The National Socio-Environmental Synthesis Center’s (SESYNC’s) former postdoc and current researcher Xavier Benito, and colleagues, recently received funding for a small project on tropical forests from U21 Resilience Network.
The U21 Resilience Network is part of the larger organization Universitas21, which “empowers students and staff from 27 world-class universities”—including the University of Maryland—"to share excellence, collaborate across borders, and nurture international knowledge exchange.” The U21 Resilience Network has a particular focus on fostering collaboration among early-career researchers and supporting them and their research partnerships through the COVID-19 pandemic.
Benito and his team’s project will concentrate on improving tropical forest resilience to human-climate pressures, using knowledge of the past to guide the future—leading to the project name, FOREPAST. The team will look at research in forest ecology, climate science, and the social sciences, as well as historical palaeoecological and archaeological records to understand how practices from the past can shape current actions for addressing the major changes occurring in tropical forests.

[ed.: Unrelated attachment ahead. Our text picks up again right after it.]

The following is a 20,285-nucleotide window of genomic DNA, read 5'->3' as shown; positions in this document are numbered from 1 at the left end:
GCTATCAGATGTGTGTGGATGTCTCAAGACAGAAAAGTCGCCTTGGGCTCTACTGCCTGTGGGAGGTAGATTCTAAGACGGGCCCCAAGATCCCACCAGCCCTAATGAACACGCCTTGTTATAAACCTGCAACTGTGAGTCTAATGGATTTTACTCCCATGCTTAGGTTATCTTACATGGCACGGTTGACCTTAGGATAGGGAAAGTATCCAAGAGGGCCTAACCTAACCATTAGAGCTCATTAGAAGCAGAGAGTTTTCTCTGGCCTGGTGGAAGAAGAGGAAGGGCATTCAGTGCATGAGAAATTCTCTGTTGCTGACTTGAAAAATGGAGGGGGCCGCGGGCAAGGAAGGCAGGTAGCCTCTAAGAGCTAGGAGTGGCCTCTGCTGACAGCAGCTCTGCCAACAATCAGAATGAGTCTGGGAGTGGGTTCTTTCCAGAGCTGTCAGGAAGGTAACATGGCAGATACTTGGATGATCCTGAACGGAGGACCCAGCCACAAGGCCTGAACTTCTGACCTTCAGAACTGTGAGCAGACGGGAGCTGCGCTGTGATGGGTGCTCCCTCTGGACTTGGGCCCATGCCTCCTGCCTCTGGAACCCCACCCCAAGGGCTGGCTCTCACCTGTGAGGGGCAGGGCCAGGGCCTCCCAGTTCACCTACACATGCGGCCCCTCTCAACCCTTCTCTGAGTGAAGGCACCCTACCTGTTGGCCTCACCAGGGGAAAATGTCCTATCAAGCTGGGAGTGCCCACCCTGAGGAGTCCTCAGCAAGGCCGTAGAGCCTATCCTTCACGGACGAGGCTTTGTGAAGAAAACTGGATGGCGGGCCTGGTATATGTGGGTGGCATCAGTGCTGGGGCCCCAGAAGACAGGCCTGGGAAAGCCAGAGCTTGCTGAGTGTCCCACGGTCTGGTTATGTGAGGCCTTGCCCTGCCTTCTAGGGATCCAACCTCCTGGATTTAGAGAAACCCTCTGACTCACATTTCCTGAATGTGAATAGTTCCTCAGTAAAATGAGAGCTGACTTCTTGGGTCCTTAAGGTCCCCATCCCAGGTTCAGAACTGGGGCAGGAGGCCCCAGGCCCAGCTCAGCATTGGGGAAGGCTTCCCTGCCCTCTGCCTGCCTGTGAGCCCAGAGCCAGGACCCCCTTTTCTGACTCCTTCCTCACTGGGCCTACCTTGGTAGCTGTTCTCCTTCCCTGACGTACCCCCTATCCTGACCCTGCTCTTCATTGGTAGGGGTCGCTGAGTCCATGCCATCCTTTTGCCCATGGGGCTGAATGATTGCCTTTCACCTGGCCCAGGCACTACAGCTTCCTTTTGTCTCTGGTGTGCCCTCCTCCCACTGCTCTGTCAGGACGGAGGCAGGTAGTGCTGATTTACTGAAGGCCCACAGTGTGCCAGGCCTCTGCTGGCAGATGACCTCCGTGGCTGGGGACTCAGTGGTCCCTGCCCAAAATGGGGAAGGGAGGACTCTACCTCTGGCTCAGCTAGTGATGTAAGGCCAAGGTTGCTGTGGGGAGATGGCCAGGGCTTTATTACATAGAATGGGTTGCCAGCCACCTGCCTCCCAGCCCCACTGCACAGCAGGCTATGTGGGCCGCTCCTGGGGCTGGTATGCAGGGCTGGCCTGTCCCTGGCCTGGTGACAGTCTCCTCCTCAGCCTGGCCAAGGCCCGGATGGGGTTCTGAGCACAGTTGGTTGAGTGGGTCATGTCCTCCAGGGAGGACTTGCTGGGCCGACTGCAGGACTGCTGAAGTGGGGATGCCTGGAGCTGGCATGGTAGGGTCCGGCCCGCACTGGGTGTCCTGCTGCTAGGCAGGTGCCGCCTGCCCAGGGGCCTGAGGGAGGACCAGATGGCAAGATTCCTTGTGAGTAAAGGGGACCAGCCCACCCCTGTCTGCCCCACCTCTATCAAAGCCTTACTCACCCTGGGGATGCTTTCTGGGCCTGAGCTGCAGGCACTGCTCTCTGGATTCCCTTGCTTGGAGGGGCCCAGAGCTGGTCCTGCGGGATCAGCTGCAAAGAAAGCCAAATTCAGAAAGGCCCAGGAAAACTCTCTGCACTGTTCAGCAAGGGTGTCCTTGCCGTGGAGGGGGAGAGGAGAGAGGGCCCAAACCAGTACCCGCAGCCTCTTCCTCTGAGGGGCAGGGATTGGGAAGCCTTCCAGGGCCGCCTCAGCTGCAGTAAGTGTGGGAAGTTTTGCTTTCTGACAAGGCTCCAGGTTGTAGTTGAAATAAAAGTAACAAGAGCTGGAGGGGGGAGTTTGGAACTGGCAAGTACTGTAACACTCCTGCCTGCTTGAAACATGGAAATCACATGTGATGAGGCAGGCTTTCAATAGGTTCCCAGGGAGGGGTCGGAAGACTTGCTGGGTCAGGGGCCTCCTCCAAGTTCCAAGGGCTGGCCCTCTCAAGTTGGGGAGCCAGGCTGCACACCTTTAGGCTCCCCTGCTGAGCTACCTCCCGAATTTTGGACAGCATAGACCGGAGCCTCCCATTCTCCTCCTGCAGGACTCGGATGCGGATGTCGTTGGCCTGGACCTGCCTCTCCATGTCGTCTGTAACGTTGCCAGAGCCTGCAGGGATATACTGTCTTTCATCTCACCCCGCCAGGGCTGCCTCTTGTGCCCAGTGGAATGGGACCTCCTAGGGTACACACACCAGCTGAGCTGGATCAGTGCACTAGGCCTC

Recognizing the need for interdisciplinary approaches to conserve tropical forests, the team will include researchers from the fields of paleoecology, archaeology, forest ecology and the social sciences. Together, they aim to find solutions that will fortify the forests’ resilience so that these ecosystems can continue to provide important services, such as climate regulation and biodiversity, as well as support the livelihoods of local populations.
Benito highlights that “Central to the project will be a series of webinars for and by early-career researchers (ECRs), who unfortunately lack many networking opportunities due to the COVID-19 crisis.” ECRs will share interdisciplinary approaches to develop a synthesis paper and knowledge database that aims to foster scientific collaborations and incorporate a resilience framework into policy and management of tropical ecosystems.
To learn more about FOREPAST: http://www.forepast.com/.